Weight Training for Women

How to Expand Your Services & Capture this Ever-Growing Trend.

As a personal trainer who’s familiar with the fit-dustry, you probably know all the ins-and-outs of what’s hot and what’s not in the fitness world.

In fact, you probably know the biggest fad hitting the feminine fit market right nowwomen’s weight training.

Female weight training is nothing new, but recently its popularity has totally skyrocketed.

Women are stepping away from strictly cardio-intensive, body-weight fitness routines and diving into the world of weight training for so many reasons. Weight training helps people—not just women—lose weight, build muscle, improves bone density, improves posture, and overall, helps with overall well-being. Because of its massive gain in popularity, there are a lot of people out there—especially women who might be new to this type of training—who could really benefit from your expertise.

Adding women’s specific classes for weight training to your personal trainer roster can boost your business, reach people who could use your guidance, and overall, help clients accomplish the goals they’ve set out for themselves.

So, how can you capitalize on this ever-growing trend? We’ve got you covered.

Check out our checklist below for implementing women’s weight training services into your personal training repertoire.

Get Certified + Invest in Continued Education

You’re probably already a certified personal trainer, but if you want to make sure that you’re advising clients correctly (and want some tangible evidence to back up the fact that you know what you’re talking about), getting a specialized certification or license in weight training can boost your business a ton.

People want to work with trainers who know what they’re talkingand who have proof to back it up.

Even if you’ve received tons of additional certs in the past (and have been weight training forever), it might be time to go back to continued education classes and get that extra certification. Check in on classes, conventions, and programs in your area that offer weight-training certs—they might even have a female-specific weight training certification that can help you further this portion of your business.

Offer Introductory Classes (and Rates!)

You might take on female clients who are looking to improve their already-established weight training program. But, you also might take on clients who have never touched a dumbbell or a squat rack in their lives.

That’s honestly the most exciting client because you’re given the opportunity to start from total scratch and train them safely and correctly (you probably won’t have to correct poorly-taught form). That being said, if these clients are just now dipping into the pool of weightlifting, you can’t expect them to take a full-fledged dive in without an introductory course.

Offer newbie classes that go over safety, mechanics, proper form, and general information so that you can introduce clients to the world of weightlifting slowly and steadily. Make sure you’re also offering introductory rates!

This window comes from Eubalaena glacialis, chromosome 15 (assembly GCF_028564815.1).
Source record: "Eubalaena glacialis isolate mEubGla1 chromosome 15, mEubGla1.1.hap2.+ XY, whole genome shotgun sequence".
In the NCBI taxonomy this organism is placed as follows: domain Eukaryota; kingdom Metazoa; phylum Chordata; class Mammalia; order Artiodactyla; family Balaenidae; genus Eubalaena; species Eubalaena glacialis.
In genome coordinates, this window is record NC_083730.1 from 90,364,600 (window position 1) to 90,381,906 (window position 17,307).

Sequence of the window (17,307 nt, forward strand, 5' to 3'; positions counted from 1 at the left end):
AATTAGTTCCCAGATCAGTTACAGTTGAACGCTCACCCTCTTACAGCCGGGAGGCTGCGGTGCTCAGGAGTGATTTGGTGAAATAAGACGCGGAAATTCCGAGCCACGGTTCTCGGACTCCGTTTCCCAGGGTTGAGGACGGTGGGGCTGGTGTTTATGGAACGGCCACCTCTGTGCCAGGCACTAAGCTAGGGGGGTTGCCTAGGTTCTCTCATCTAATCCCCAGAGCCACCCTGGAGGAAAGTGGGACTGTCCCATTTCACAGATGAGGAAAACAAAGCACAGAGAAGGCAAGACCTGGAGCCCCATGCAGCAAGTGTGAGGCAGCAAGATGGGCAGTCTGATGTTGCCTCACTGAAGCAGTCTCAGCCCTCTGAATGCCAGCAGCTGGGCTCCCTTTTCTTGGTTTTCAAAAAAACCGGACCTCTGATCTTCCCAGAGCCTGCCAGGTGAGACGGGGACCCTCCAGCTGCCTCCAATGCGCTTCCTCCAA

Marketing, Marketing, Marketing  

All of these additional efforts won’t do you any good if you’re not letting clients (potential and current) know about what you’re offering. Once you establish your new services, make sure you’re marketing the heck out of it (in whichever avenue you choose).

Want some marketing tips?

Check out our guide here for some built-in personal training marketing advice we think you’ll love

Eliminate the Intimidation

The reality of doing something new is that it’s likely going to be a little bit scary, so it’s totally natural for clients who are new to weight training to be a little intimidated. The best way to offer your services to newbie clients is to make sure you’re taking out the intimidation factors.

Meet with them for a consult and ask them what about weight training makes them nervous. 

Is it the fact that it’s happening with experienced people around? 

Find a way to solve this. 

Is it because they’re totally new and have never lifted weights before? 

Offer introductory safety classes.

Is it because they’re afraid they’re going to bulk up too much? 

Customize a program to help them reach their specific goals. Let your clients know there are ways around the intimidation.

Practice What You Preach

Above all, don’t be hypocritical. If weight training is going to be an important service you offer to your clients, then you should be including it in your routine, right?

Do your clients see you putting in the work in this realm of fitness while accomplishing your personal goals? A great personal trainer can (and often will) do the exercises right alongside their clients. Is that something you’re comfortable doing?

Make sure you’re practicing what you preach to your clients to build trust and develop expertise.

Makes Sure Your career is Covered

Adding on a new service to your personal training repertoire can be exciting, but as always, it means adding on more risk and liability. That doesn’t mean that you’re not being safe or aren’t fully prepared to deal with the added responsibility, just that with any new service, there’s going to be more risk.

How do you mitigate that risk? Make sure you’re covered.

If you’re looking for professional liability insurance for your personal training business, check out IFG’s offerings!